In the 1970s a Japanese scientist named Okuda developed ways to study diamond light performance using colored reflectors in magnified scopes. This method of diamond assessment became popular on the internet with Garry Holloway’s “Ideal-Scope”
, a simple magnifying tube containing a red reflector. The ideal scope creates a structured light environment. When the diamond’s girdle is aligned with the bottom of the tube, light entering the crown from above and properly returning to the eye will appear red. Light escaping or ‘leaking’ out of the diamond's pavilion appears white. Light that comes from the very highest angle will appear black and represents light that is obscured by the observer’s head.
Interpreting Ideal Scope Images
Interpretation of ideal scope images is simple. Here are sample photos of well-cut, average and poorly cut diamonds.
- Black areas indicate light returned at very high angles. These areas are dark in the ideal-scope because light from directly above is blocked by the camera.
- Red areas indicate the brightest light returning to the eye.
- Pink areas indicate less intense light return.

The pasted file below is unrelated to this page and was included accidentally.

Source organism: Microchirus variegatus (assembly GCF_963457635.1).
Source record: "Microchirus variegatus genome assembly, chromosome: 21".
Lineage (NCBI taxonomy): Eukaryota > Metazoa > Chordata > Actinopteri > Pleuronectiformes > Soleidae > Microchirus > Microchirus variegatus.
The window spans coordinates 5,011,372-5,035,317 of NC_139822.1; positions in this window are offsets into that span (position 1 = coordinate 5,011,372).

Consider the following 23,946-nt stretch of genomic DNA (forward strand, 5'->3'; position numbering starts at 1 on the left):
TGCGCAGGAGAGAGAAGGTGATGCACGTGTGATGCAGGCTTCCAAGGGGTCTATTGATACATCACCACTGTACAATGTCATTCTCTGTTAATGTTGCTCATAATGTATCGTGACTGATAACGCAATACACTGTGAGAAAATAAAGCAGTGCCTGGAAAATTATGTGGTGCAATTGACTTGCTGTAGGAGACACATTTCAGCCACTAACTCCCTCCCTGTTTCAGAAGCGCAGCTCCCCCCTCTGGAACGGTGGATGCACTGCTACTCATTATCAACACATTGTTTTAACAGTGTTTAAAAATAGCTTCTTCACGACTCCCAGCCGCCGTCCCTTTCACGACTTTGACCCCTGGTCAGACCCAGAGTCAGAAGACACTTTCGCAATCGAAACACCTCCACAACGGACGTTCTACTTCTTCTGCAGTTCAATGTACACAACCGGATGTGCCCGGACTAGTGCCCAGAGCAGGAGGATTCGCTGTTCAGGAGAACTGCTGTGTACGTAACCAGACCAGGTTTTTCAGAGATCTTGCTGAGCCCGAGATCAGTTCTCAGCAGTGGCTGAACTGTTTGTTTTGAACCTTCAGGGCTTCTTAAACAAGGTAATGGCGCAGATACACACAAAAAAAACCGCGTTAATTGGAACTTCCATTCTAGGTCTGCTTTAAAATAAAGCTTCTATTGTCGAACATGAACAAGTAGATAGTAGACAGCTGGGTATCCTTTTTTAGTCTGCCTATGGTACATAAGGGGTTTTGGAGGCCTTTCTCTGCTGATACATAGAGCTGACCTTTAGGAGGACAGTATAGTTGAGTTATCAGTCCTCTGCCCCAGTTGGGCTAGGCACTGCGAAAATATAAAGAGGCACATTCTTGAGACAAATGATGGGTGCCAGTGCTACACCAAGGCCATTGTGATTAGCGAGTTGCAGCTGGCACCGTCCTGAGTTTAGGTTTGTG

- White or grayish areas indicate light escaping, or ‘leaking’ out of the diamond’s pavilion and not being returned to the eye.
The finest cut diamonds have an abundance of red, a minimum of white/gray, and a pattern of symmetrical black arrows radiating from the center. Average cut diamonds have areas of pink, gray and white leakage. Poorly cut diamonds have large areas of leakage and chaotic patterns.
An ideal scope photo also gives an idea of the diamond’s proportions and symmetry. High levels of optical symmetry results in a sharp pattern of arrows in the crown. Good proportions result in robust light return.
Ideal Scope Handheld Viewer
Ideal Scope Contrast Leakage
You will notice a small regular pattern of small white leakage around the perimeter of well-cut diamonds. This type of leakage is acceptable and contributes to positive contrast and scintillation.
This leakage can promote positive contrast
Whiteflash Standardized Photo System
While there are DYI methods of taking diamond photos with digital cameras including the camera in a smart phone, all diamonds in our inventory are photographed using a specially designed standardized capture system. This system utilizes a transparent Lucite tray in a controlled studio with daylight equivalent backlighting source as illustrated below. For more info see our page on Whiteflash Diamond Imaging
Diamond Reflector Technology and ASET
Reflectors are the oldest and simplest method for reliable, uniform assessment of light performance in a diamond. AGS Laboratories uses a similar device for light performance assessment in its cut-grading system called the ASET or Angular Spectrum Evaluation Tool
. The ASET provides additional detail about how the diamond is handling light. In addition to being an easy to use reflector tool, the ASET framework is integrated into the AGS computerized light performance grading system.